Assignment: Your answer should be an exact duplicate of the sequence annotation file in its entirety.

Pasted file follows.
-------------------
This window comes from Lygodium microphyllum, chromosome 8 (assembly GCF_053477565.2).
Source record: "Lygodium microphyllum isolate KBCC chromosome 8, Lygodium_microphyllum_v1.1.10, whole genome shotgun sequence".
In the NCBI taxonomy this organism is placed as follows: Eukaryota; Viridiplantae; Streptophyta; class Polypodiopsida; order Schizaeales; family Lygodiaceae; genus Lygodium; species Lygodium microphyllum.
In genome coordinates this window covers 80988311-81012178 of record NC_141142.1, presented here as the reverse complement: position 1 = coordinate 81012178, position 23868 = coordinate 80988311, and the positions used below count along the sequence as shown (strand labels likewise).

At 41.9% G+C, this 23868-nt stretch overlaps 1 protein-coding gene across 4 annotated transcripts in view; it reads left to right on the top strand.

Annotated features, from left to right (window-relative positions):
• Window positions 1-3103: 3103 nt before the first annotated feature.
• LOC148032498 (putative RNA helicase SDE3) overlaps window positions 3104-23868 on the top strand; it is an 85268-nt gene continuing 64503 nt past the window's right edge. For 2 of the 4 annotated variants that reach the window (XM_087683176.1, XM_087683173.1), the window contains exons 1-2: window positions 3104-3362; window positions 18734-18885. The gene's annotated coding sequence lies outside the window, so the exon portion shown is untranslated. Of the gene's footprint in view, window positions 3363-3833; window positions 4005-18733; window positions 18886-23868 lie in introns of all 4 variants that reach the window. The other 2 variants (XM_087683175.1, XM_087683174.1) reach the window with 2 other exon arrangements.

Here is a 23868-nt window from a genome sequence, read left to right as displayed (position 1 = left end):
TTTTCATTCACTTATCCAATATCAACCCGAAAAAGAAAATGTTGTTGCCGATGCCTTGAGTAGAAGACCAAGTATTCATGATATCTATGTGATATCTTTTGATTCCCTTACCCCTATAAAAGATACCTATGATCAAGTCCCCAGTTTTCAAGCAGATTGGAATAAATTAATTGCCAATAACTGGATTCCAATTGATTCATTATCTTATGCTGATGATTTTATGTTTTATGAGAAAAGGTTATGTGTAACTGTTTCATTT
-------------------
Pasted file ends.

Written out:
This window comes from Lygodium microphyllum, chromosome 8 (assembly GCF_053477565.2).
Source record: "Lygodium microphyllum isolate KBCC chromosome 8, Lygodium_microphyllum_v1.1.10, whole genome shotgun sequence".
In the NCBI taxonomy this organism is placed as follows: Eukaryota; Viridiplantae; Streptophyta; class Polypodiopsida; order Schizaeales; family Lygodiaceae; genus Lygodium; species Lygodium microphyllum.
In genome coordinates this window covers 80988311-81012178 of record NC_141142.1, presented here as the reverse complement: position 1 = coordinate 81012178, position 23868 = coordinate 80988311, and the positions used below count along the sequence as shown (strand labels likewise).

At 41.9% G+C, this 23868-nt stretch overlaps 1 protein-coding gene across 4 annotated transcripts in view; it reads left to right on the top strand.

Annotated features, from left to right (window-relative positions):
• Window positions 1-3103: 3103 nt before the first annotated feature.
• LOC148032498 (putative RNA helicase SDE3) overlaps window positions 3104-23868 on the top strand; it is an 85268-nt gene continuing 64503 nt past the window's right edge. For 2 of the 4 annotated variants that reach the window (XM_087683176.1, XM_087683173.1), the window contains exons 1-2: window positions 3104-3362; window positions 18734-18885. The gene's annotated coding sequence lies outside the window, so the exon portion shown is untranslated. Of the gene's footprint in view, window positions 3363-3833; window positions 4005-18733; window positions 18886-23868 lie in introns of all 4 variants that reach the window. The other 2 variants (XM_087683175.1, XM_087683174.1) reach the window with 2 other exon arrangements.

Here is a 23868-nt window from a genome sequence, read left to right as displayed (position 1 = left end):
TTTTCATTCACTTATCCAATATCAACCCGAAAAAGAAAATGTTGTTGCCGATGCCTTGAGTAGAAGACCAAGTATTCATGATATCTATGTGATATCTTTTGATTCCCTTACCCCTATAAAAGATACCTATGATCAAGTCCCCAGTTTTCAAGCAGATTGGAATAAATTAATTGCCAATAACTGGATTCCAATTGATTCATTATCTTATGCTGATGATTTTATGTTTTATGAGAAAAGGTTATGTGTAACTGTTTCATTT